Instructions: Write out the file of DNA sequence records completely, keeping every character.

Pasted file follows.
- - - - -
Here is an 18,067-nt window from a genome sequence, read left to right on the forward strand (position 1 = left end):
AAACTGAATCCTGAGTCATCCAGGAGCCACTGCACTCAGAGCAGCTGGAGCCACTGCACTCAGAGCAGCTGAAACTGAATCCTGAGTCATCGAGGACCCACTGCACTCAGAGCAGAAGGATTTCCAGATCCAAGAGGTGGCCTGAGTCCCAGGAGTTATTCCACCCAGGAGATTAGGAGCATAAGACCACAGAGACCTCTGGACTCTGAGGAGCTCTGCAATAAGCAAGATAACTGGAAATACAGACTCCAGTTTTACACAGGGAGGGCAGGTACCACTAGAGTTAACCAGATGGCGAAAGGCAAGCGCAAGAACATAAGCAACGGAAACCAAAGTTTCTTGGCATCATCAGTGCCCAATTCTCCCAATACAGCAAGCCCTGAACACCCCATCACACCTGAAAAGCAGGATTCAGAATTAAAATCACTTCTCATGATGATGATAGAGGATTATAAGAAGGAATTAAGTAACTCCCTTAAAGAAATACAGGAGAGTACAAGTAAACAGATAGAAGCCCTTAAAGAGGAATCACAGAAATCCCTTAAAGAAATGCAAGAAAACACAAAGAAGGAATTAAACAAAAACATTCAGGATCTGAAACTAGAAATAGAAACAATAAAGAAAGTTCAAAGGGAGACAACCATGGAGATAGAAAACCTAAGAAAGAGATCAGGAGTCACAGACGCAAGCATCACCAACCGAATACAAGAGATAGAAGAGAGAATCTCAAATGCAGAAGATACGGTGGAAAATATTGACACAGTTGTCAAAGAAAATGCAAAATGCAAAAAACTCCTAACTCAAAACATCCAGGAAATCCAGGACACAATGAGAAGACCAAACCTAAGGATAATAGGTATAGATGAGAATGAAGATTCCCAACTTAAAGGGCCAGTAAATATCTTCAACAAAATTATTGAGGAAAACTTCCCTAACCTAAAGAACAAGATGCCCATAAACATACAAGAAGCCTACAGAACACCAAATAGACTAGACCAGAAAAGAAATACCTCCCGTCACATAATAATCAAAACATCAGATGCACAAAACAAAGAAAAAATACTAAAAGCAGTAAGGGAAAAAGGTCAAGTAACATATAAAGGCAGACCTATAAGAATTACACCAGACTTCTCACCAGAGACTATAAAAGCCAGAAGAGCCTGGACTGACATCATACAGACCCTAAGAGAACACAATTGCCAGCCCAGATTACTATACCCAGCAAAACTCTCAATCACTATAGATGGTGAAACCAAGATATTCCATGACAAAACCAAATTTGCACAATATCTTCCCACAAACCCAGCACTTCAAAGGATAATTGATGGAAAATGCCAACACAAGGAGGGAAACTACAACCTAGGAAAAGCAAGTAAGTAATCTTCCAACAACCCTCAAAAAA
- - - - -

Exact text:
Here is an 18,067-nt window from a genome sequence, read left to right on the forward strand (position 1 = left end):
AAACTGAATCCTGAGTCATCCAGGAGCCACTGCACTCAGAGCAGCTGGAGCCACTGCACTCAGAGCAGCTGAAACTGAATCCTGAGTCATCGAGGACCCACTGCACTCAGAGCAGAAGGATTTCCAGATCCAAGAGGTGGCCTGAGTCCCAGGAGTTATTCCACCCAGGAGATTAGGAGCATAAGACCACAGAGACCTCTGGACTCTGAGGAGCTCTGCAATAAGCAAGATAACTGGAAATACAGACTCCAGTTTTACACAGGGAGGGCAGGTACCACTAGAGTTAACCAGATGGCGAAAGGCAAGCGCAAGAACATAAGCAACGGAAACCAAAGTTTCTTGGCATCATCAGTGCCCAATTCTCCCAATACAGCAAGCCCTGAACACCCCATCACACCTGAAAAGCAGGATTCAGAATTAAAATCACTTCTCATGATGATGATAGAGGATTATAAGAAGGAATTAAGTAACTCCCTTAAAGAAATACAGGAGAGTACAAGTAAACAGATAGAAGCCCTTAAAGAGGAATCACAGAAATCCCTTAAAGAAATGCAAGAAAACACAAAGAAGGAATTAAACAAAAACATTCAGGATCTGAAACTAGAAATAGAAACAATAAAGAAAGTTCAAAGGGAGACAACCATGGAGATAGAAAACCTAAGAAAGAGATCAGGAGTCACAGACGCAAGCATCACCAACCGAATACAAGAGATAGAAGAGAGAATCTCAAATGCAGAAGATACGGTGGAAAATATTGACACAGTTGTCAAAGAAAATGCAAAATGCAAAAAACTCCTAACTCAAAACATCCAGGAAATCCAGGACACAATGAGAAGACCAAACCTAAGGATAATAGGTATAGATGAGAATGAAGATTCCCAACTTAAAGGGCCAGTAAATATCTTCAACAAAATTATTGAGGAAAACTTCCCTAACCTAAAGAACAAGATGCCCATAAACATACAAGAAGCCTACAGAACACCAAATAGACTAGACCAGAAAAGAAATACCTCCCGTCACATAATAATCAAAACATCAGATGCACAAAACAAAGAAAAAATACTAAAAGCAGTAAGGGAAAAAGGTCAAGTAACATATAAAGGCAGACCTATAAGAATTACACCAGACTTCTCACCAGAGACTATAAAAGCCAGAAGAGCCTGGACTGACATCATACAGACCCTAAGAGAACACAATTGCCAGCCCAGATTACTATACCCAGCAAAACTCTCAATCACTATAGATGGTGAAACCAAGATATTCCATGACAAAACCAAATTTGCACAATATCTTCCCACAAACCCAGCACTTCAAAGGATAATTGATGGAAAATGCCAACACAAGGAGGGAAACTACAACCTAGGAAAAGCAAGTAAGTAATCTTCCAACAACCCTCAAAAAA